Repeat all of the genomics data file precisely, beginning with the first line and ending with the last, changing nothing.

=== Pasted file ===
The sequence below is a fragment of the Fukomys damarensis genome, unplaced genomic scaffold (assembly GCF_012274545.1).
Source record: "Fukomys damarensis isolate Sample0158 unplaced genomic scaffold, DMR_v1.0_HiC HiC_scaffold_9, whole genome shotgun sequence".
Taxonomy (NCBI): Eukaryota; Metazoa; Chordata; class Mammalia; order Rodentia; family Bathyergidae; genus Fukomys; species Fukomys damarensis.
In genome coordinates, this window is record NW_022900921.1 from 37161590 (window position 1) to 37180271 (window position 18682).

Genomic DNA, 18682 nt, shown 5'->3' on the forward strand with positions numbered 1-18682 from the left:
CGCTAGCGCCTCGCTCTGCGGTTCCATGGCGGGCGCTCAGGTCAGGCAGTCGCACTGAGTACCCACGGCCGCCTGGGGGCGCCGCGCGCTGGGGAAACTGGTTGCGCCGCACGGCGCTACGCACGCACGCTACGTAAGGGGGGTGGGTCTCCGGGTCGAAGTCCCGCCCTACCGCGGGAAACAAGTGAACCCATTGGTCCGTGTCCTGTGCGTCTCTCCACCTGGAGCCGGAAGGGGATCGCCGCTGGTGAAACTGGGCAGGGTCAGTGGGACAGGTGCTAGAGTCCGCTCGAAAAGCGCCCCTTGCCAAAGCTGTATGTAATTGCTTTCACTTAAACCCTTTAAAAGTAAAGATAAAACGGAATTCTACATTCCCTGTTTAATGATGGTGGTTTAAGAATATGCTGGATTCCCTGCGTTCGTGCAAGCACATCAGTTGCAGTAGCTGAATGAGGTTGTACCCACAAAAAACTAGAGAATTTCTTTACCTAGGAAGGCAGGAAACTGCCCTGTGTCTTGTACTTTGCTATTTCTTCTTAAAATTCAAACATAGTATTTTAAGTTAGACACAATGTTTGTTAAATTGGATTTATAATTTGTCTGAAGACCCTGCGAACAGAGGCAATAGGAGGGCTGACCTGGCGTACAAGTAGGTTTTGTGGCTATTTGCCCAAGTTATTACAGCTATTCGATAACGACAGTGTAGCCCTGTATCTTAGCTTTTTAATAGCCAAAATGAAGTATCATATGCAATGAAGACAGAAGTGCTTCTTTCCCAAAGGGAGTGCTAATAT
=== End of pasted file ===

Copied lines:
The sequence below is a fragment of the Fukomys damarensis genome, unplaced genomic scaffold (assembly GCF_012274545.1).
Source record: "Fukomys damarensis isolate Sample0158 unplaced genomic scaffold, DMR_v1.0_HiC HiC_scaffold_9, whole genome shotgun sequence".
Taxonomy (NCBI): Eukaryota; Metazoa; Chordata; class Mammalia; order Rodentia; family Bathyergidae; genus Fukomys; species Fukomys damarensis.
In genome coordinates, this window is record NW_022900921.1 from 37161590 (window position 1) to 37180271 (window position 18682).

Genomic DNA, 18682 nt, shown 5'->3' on the forward strand with positions numbered 1-18682 from the left:
CGCTAGCGCCTCGCTCTGCGGTTCCATGGCGGGCGCTCAGGTCAGGCAGTCGCACTGAGTACCCACGGCCGCCTGGGGGCGCCGCGCGCTGGGGAAACTGGTTGCGCCGCACGGCGCTACGCACGCACGCTACGTAAGGGGGGTGGGTCTCCGGGTCGAAGTCCCGCCCTACCGCGGGAAACAAGTGAACCCATTGGTCCGTGTCCTGTGCGTCTCTCCACCTGGAGCCGGAAGGGGATCGCCGCTGGTGAAACTGGGCAGGGTCAGTGGGACAGGTGCTAGAGTCCGCTCGAAAAGCGCCCCTTGCCAAAGCTGTATGTAATTGCTTTCACTTAAACCCTTTAAAAGTAAAGATAAAACGGAATTCTACATTCCCTGTTTAATGATGGTGGTTTAAGAATATGCTGGATTCCCTGCGTTCGTGCAAGCACATCAGTTGCAGTAGCTGAATGAGGTTGTACCCACAAAAAACTAGAGAATTTCTTTACCTAGGAAGGCAGGAAACTGCCCTGTGTCTTGTACTTTGCTATTTCTTCTTAAAATTCAAACATAGTATTTTAAGTTAGACACAATGTTTGTTAAATTGGATTTATAATTTGTCTGAAGACCCTGCGAACAGAGGCAATAGGAGGGCTGACCTGGCGTACAAGTAGGTTTTGTGGCTATTTGCCCAAGTTATTACAGCTATTCGATAACGACAGTGTAGCCCTGTATCTTAGCTTTTTAATAGCCAAAATGAAGTATCATATGCAATGAAGACAGAAGTGCTTCTTTCCCAAAGGGAGTGCTAATAT